Statistics and a tale of woe

This past month I’ve been playing with the statistics that WordPress provides on my blog. It’s really helpful that each day I can see which countries my readers came from on that day and the day before. Frustratingly when we move to “tomorrow” (cue the song), the previous day disappears.

So for no profound reason I decided in August that I’d keep my own record of where my daily visitors originate. I can also see which posts have been attracting interest, but unfortunately visits to the home page are clumped together irrespective of the current post.  But what is seriously weird is how often I’m getting hits on my Beyond the Internet post on Hospital Records, no doubt due to generic searches for same.

This was all going great guns until Monday last week when my laptop collapsed with a severe hard-drive illness. It’s now hooked up to life support as the experts try to find out if it can be restored to health. I am doing my best to compose myself in patience, helped by having a few non-laptop commitments over the week.

Naturally despite all my good intentions, I hadn’t backed up for a couple of weeks and then only a partial backup because my external disk was nearly full. Of course I’d backed up my family history folder but it didn’t include the paper I’d prepared for last week’s talk on Writing Your Family History, or all the work I’d done for the Body Corporate AGM, or my Outlook pst file, or a Tagxedo cloud or…. <large sigh>. Of course I have some data on the cloud…but it’s not cooperating and certainly not everything I need.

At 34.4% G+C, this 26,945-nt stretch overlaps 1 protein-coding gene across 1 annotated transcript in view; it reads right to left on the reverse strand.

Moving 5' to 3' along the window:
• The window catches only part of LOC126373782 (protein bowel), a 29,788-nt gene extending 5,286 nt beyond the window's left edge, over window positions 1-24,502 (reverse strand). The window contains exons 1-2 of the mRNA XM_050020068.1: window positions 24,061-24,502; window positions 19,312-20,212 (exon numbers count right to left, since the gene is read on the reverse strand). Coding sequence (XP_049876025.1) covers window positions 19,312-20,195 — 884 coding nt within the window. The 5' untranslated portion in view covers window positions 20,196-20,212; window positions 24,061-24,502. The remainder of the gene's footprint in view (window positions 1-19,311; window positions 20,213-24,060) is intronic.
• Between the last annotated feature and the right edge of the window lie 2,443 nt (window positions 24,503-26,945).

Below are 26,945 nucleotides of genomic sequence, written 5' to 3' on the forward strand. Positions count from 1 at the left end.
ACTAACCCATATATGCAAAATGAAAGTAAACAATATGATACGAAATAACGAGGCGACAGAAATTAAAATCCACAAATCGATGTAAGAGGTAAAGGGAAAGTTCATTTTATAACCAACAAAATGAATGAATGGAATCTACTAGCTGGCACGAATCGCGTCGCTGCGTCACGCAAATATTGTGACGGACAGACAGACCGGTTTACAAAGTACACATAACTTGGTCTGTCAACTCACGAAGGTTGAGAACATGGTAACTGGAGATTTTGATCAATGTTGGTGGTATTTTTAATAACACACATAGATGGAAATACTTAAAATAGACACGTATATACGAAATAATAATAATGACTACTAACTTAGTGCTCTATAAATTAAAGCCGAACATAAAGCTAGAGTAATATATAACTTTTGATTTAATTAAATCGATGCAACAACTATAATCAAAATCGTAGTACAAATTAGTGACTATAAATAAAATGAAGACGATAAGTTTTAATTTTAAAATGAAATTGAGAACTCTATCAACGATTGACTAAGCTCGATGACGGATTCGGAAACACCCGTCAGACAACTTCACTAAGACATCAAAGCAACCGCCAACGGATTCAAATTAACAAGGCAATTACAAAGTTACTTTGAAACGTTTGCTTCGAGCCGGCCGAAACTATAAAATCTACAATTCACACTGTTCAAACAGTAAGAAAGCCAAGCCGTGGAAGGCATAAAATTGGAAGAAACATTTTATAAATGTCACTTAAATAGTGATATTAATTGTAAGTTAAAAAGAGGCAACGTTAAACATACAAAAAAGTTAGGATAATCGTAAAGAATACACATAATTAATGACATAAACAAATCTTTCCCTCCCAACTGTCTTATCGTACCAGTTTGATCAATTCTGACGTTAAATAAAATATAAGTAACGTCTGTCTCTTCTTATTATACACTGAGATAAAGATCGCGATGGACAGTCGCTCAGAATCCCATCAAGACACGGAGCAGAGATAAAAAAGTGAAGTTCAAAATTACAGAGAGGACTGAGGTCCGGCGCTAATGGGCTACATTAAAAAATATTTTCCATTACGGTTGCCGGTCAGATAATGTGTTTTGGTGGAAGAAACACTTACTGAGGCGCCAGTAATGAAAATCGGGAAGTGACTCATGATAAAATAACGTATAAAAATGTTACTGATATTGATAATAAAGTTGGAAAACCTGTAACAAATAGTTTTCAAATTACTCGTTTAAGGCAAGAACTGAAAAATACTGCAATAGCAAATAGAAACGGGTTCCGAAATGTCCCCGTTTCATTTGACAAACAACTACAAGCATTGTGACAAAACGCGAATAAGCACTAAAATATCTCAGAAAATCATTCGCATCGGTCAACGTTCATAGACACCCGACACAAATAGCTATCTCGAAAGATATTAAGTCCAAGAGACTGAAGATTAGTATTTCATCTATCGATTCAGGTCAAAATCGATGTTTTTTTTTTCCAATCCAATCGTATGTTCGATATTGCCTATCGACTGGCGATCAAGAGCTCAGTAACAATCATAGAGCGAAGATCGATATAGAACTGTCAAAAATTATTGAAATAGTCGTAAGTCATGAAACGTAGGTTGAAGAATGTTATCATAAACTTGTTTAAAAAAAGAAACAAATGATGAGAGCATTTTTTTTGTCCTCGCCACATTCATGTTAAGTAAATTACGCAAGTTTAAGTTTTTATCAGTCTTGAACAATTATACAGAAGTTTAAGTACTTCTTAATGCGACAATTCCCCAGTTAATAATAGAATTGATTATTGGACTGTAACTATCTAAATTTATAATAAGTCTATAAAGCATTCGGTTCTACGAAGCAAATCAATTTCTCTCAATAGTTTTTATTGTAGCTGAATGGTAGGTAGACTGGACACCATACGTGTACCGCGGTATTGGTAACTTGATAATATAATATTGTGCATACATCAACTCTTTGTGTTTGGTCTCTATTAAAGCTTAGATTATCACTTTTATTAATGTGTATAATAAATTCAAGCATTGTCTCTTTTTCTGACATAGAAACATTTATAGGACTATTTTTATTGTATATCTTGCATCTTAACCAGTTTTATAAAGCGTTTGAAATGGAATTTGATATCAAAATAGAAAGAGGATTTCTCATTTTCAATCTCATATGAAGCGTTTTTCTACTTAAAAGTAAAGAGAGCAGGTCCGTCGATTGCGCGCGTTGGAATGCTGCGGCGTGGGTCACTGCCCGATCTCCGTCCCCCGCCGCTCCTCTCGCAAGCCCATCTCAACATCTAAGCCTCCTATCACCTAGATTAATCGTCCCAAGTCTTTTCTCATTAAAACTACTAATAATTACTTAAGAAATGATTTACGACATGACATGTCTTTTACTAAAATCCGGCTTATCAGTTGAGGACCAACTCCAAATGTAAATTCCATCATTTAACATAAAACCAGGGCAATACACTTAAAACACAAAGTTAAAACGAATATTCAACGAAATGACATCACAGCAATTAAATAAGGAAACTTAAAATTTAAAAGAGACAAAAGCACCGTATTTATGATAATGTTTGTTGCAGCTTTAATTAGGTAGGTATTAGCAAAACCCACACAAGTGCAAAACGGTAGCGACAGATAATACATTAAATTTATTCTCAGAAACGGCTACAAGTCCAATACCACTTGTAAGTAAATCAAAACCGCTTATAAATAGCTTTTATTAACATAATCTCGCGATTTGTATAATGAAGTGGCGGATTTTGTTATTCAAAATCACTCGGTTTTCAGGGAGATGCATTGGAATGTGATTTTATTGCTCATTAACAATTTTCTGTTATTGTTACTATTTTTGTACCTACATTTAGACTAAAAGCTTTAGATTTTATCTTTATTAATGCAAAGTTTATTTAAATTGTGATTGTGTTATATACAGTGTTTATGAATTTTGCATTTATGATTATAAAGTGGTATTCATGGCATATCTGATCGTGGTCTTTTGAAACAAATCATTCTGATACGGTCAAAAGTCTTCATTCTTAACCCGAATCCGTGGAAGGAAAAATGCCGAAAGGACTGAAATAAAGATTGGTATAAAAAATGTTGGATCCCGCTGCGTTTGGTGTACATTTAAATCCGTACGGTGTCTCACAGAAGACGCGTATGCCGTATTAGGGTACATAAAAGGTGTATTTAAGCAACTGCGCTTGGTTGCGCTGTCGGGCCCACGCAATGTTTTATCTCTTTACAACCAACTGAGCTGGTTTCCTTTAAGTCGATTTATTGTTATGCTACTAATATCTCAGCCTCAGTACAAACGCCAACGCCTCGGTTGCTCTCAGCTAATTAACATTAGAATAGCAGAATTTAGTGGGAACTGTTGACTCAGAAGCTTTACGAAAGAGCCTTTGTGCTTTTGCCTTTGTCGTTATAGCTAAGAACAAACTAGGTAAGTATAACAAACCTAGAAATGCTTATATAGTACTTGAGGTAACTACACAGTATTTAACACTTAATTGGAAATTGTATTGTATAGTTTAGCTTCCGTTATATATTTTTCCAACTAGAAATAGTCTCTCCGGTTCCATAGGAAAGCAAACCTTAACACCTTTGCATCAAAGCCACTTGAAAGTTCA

Well the road to hell is paved with good intentions, and of course I only went and bought a new external back-up drive after the laptop went into crash mode. Upside: the off-site backup which I’d left safely in Brisbane, 3300kms away, was hand-delivered to me thanks to the felicitous timing of an interstate visit and a friend who coped with copped an 11.30pm SOS text. Downside: the data is a few months old.

Who do I have to blame? No one but myself for (1) procrastinating and (2) letting life get in the way of data! So if you haven’t backed up your data for a while, make a note to do it NOW!

Long story not short, I only have half my August stats, but because I’d played with it last week I know they’re indicative. So where do my readers come from? About 83% come from a handful of countries. Australia is my reader leader with the US following and the UK in close pursuit.